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Galium aparine

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Galium aparine, ('aparine' from Greek 'apairo' - "lay hold of" or "seize") <ref>http://climbers.lsa.umich.edu/?p=461</ref> with many common names including cleavers,<ref name=GRIN>Template:GRIN</ref> clivers, "bort", bedstraw, goosegrass,<ref name=GRIN/> catchweed,<ref name=GRIN/> stickyweed, stickybud, robin-run-the-hedge, sticky willy,<ref name=GRIN/><ref name="Irish">Template:Cite web</ref> sticky willow, stickyjack, stickeljack, and grip grass, is a herbaceous annual plant of the family Rubiaceae.

Description

Cleavers are annuals with creeping straggling stems which branch and grow along the ground and over other plants. They attach themselves with the small hooked hairs which grow out of the stems and leaves. The stems can reach up to three feet or longer, and are angular or square shaped.<ref name="Duke-2001-p100">Template:Cite book</ref> The leaves are simple, narrowly oblanceolate to linear, and borne in whorls of six to eight.<ref name="Duke-2001-p100" /><ref>Template:Cite book</ref><ref>Webb, D.A., Parnell, J. and Doogue, D. 1996. An Irish Flora. Dundalgan Press (W.Tempest) Ltd. Dundalk. 0-85221-131-7</ref>

Cleavers have tiny, star-shaped, white to greenish flowers, which emerge from early spring to summer. The flowers are clustered in groups of two or three, and are borne out of the leaf axils.<ref name="ModHerbal-p206">Template:Cite book</ref> The corolla bears 4 petals.<ref>Parnell, J. and Curtis, T. 2012 Webb's An Irish Flora Cork University Press. Template:ISBN</ref> The globular fruits are burrs which grow one to three seeds clustered together; they are covered with hooked hairs which cling to animal fur, aiding in seed dispersal.<ref name="ModHerbal-p206" />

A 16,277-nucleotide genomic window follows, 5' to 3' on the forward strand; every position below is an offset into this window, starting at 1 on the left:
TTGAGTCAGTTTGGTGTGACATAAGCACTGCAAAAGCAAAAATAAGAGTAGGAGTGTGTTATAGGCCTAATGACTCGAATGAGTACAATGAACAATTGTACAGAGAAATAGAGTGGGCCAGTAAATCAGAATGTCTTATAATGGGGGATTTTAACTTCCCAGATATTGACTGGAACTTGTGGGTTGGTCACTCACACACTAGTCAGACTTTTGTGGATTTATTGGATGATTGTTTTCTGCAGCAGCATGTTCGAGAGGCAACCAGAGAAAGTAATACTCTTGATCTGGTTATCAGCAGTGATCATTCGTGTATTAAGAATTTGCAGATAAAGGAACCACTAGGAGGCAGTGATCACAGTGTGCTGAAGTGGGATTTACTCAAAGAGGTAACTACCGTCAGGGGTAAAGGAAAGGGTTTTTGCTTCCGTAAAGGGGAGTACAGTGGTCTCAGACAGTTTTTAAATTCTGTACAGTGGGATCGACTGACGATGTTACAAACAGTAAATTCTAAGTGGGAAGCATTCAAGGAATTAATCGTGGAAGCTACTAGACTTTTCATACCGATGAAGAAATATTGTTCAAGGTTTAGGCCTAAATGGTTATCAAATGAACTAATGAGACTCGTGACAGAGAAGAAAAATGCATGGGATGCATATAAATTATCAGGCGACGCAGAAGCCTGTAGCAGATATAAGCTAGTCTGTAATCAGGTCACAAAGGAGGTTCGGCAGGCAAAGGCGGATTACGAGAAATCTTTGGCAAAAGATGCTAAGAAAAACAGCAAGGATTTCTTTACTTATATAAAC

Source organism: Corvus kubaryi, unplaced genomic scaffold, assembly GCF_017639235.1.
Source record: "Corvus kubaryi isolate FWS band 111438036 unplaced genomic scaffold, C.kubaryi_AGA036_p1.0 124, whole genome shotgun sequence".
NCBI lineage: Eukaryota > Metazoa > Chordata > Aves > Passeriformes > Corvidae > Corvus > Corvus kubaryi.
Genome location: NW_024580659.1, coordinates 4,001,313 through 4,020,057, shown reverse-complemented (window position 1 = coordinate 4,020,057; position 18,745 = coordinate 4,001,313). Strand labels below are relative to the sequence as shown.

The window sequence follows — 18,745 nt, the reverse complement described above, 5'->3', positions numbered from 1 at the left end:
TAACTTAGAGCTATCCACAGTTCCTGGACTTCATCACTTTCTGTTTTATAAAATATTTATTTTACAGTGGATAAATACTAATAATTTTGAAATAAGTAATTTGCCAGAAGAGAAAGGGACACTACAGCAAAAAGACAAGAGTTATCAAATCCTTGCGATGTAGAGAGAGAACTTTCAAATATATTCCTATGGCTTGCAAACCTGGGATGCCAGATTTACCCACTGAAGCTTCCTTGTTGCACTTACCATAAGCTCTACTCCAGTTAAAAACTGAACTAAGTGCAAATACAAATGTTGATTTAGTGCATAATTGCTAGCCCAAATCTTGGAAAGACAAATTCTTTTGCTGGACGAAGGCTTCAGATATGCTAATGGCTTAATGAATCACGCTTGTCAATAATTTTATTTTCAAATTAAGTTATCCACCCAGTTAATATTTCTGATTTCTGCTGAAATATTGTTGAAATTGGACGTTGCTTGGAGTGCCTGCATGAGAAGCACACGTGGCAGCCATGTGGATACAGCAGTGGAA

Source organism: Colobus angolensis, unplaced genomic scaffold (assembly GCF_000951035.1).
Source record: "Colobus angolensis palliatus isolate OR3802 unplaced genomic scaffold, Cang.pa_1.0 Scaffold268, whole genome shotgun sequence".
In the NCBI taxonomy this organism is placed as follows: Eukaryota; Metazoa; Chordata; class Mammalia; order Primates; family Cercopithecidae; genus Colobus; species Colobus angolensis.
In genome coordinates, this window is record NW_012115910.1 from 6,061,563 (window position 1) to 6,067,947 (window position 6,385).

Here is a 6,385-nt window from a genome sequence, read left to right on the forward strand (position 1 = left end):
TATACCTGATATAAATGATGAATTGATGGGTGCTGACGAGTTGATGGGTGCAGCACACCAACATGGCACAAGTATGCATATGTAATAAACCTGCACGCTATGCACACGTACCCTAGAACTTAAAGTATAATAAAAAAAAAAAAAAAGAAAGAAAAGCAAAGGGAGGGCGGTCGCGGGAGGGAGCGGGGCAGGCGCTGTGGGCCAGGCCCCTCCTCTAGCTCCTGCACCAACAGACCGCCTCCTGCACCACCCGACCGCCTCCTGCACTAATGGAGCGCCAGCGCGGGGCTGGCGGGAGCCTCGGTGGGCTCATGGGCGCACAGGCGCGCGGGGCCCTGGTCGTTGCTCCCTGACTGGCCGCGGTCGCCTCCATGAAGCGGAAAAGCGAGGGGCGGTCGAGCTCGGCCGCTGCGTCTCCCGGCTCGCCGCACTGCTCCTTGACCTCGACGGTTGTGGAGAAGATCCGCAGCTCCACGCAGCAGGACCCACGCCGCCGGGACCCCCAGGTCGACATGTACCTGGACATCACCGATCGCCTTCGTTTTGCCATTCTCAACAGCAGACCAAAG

Distribution

The species is native to a wide region of Europe, North Africa and Asia from Britain and the Canary Islands to Japan. It is now naturalized throughout most of the United States, Canada, Mexico, Central America, South America, Australia, New Zealand, some oceanic islands and scattered locations in Africa. Whether it is native to North America is a question of some debate, but it is considered to be native there in most literature.<ref>US Forest Service</ref> It is considered a noxious weed in many places.<ref>Kew World Checklist of Selected Plant Families</ref><ref>Biota of North America Program</ref>

Effects on the body

For some people, skin contact with Galium aparine causes an unpleasant localized rash<ref name="Evanoff">Template:Cite news[Link Evanoff]</ref> known as contact dermatitis.

Chemistry

Chemical constituents of Galium aparine include: iridoid glycosides such as asperulosidic acid and 10-deacetylasperulosidic acid,<ref>Iridoids from Galium aparine. D Deliorman, I Çalis, and F Ergun, Pharmaceutical Biology, 2001, Vol. 39, No. 3, Pages 234-235, Template:Doi</ref> asperuloside, monotropein and aucubin, alkaloids such as caffeine, phenolics such as phenolic acids, anthraquinone derivatives such as the aldehyde nordamnacanthal (1,3-dihydroxy-anthraquinone-2-al),<ref name=Morimoto>Antifeedant activity of an anthraquinone aldehyde in Galium aparine L. against Spodoptera litura F. Masanori Morimoto, Kumiko Tanimoto, Akiko Sakatani and Koichiro Komai, Phytochemistry, May 2002, Volume 60, Issue 2, Pages 163–166, Template:Doi</ref> flavonoids and coumarins, organic acids such as citric acid and a red dye.<ref>Template:Cite book</ref>

Edibility

Galium aparine is edible. The leaves and stems of the plant can be cooked as a leaf vegetable if gathered before the fruits appear. However, the numerous small hooks which cover the plant and give it its clinging nature can make it less palatable if eaten raw.<ref>Template:Cite book</ref><ref name="Tull99">Tull, Delena. "Edible and Useful Plants of Texas and the Southwest." 1999, p. 145</ref> Geese thoroughly enjoy eating G. aparine, hence one of its other common names, "goosegrass".<ref>Template:Cite book</ref> Cleavers are in the same family as coffee. The fruits of cleavers have often been dried and roasted, and then used as a coffee substitute which contains less caffeine.<ref name="Duke-2001-p100" /><ref>Template:Cite book</ref>